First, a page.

The whole world is against him

Editorial

Haaretz

Chishvan 3, 5765

In 10 countries worldwide, including Israel, the results of a public opinion poll commissioned by leading newspapers in advance of the American presidential election were published on Friday. The results were surprising in their one-sidedness: In nine countries, public opinion about President George Bush was negative, generally by a large majority; only one country, Israel, liked Bush - again by a large majority. Both aspects of this phenomenon are interesting: the negative attitude toward Bush, and Israel's bucking of the international trend.

Bush arouses opposition both because of his style - which is perceived as stammering, blunt, provincial and power-driven, whereas other American politicians (Bill Clinton, John Kerry) have been able to exude personal charm - and because of his foreign and defense policy. At the center of this policy stands America's global supremacy, which dwarfs Washington's traditional allies and substitutes preemptive strikes for readiness to respond to attacks. Support for the Bush administration after the September 11, 2001 terror attacks survived the military operation against Al-Qaida and the Taliban in Afghanistan, but dissolved when Bush insisted on moving the center of his war on terror to Iraq, based on assumptions of which some have proven false.

This is the approach of various countries in Europe, Asia and Latin America. The circumstances vary from country to country, but overall, one can identify in all of them a mixture of interests, inclinations, prejudices and transparent media slant.

A completely different mixture was created in Israel. Israelis loved Clinton, even though many opposed the Oslo process that he led, while others were angry at him for wasting precious years because of personal caprices (the Monica Lewinsky affair). Like Clinton, and despite certain relatively minor differences in their policies, his successor radiates friendliness toward Israel. He supports Israel's struggle against Palestinian terror and holds Yasser Arafat responsible, whether passively or actively; at the same time, he presents a vision of an agreement with a moderate and democratic Palestinian state. To other countries, Iraq may look like an unnecessary entanglement. To Israel, it means the removal of a serious threat that was actualized in 1991, that could include chemical and biological weapons and that was liable to be renewed once the sanctions regime weakened. Without Iraq as an enemy, there is no eastern front, and Israel has a better chance of reconciling with all its Arab neighbors and of isolating its other dangerous enemy, the Iran of the Islamic fanatics.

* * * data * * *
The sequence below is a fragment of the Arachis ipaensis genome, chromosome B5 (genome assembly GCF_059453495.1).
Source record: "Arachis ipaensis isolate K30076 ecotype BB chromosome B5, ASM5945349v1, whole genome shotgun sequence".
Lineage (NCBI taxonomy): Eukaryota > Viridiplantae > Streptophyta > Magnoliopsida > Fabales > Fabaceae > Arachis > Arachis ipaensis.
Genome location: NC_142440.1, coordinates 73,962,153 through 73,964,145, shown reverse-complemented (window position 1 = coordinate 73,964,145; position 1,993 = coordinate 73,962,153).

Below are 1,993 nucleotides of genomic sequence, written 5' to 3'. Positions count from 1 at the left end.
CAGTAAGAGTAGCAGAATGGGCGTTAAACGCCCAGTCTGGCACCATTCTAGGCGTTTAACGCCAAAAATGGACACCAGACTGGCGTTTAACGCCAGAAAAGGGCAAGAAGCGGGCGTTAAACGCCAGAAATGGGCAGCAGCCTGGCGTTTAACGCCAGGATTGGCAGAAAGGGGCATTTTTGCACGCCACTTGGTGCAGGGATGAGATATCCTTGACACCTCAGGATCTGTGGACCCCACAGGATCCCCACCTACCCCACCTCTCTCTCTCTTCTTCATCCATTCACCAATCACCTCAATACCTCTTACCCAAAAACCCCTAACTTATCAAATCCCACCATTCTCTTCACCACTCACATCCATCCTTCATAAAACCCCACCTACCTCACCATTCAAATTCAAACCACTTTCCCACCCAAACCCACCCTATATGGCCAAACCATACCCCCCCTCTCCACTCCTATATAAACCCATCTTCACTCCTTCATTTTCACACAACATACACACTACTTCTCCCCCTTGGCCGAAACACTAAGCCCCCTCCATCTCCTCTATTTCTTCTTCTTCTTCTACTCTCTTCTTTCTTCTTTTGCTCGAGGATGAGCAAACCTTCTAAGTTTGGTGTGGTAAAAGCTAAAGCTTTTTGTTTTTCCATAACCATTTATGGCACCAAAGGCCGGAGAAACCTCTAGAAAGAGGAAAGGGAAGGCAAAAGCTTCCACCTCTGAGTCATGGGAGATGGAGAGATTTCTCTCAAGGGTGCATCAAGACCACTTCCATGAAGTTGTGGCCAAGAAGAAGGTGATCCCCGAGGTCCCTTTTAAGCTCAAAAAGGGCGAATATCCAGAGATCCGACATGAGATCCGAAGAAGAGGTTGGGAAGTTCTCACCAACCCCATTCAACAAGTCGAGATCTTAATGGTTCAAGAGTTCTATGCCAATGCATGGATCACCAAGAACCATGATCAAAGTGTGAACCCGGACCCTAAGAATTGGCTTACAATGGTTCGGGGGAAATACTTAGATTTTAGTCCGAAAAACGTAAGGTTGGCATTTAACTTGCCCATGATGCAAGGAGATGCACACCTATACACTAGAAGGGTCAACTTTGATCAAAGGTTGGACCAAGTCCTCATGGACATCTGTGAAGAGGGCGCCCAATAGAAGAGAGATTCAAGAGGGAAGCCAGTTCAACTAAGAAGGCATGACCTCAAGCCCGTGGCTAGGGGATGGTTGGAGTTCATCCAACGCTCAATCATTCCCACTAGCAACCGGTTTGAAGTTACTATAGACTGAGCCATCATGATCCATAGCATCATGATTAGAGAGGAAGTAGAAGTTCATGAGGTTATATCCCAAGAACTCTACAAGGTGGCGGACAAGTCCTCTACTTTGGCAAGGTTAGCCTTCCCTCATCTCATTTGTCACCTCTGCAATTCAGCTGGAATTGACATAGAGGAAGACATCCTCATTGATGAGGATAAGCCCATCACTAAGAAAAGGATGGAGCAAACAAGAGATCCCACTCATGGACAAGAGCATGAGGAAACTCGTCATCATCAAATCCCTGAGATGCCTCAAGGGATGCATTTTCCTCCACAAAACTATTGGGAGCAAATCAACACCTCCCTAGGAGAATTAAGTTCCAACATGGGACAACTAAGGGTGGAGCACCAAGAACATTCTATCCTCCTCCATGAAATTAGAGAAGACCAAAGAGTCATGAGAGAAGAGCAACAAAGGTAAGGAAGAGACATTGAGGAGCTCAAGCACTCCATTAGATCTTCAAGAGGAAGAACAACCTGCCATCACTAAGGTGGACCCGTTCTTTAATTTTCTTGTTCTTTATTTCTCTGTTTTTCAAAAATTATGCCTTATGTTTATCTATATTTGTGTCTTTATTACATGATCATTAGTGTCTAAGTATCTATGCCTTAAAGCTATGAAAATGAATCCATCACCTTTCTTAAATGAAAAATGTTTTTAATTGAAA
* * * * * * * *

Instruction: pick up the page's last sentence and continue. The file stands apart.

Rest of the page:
Israel's gratitude to President Bush does not contradict the traditional affinity of a large majority of American Jews for the Democratic Party. Moreover, it is likely that after January 20, 2005, when the next president - whether a second-term Bush or a first-term Kerry - is sworn in, there will be a fundamental continuity in American policy toward the Middle East. Nevertheless, it must be hoped, for Israel's sake as well, that the next American administration will succeed in drawing its allies closer and healing the rift that has emerged in the international democratic camp.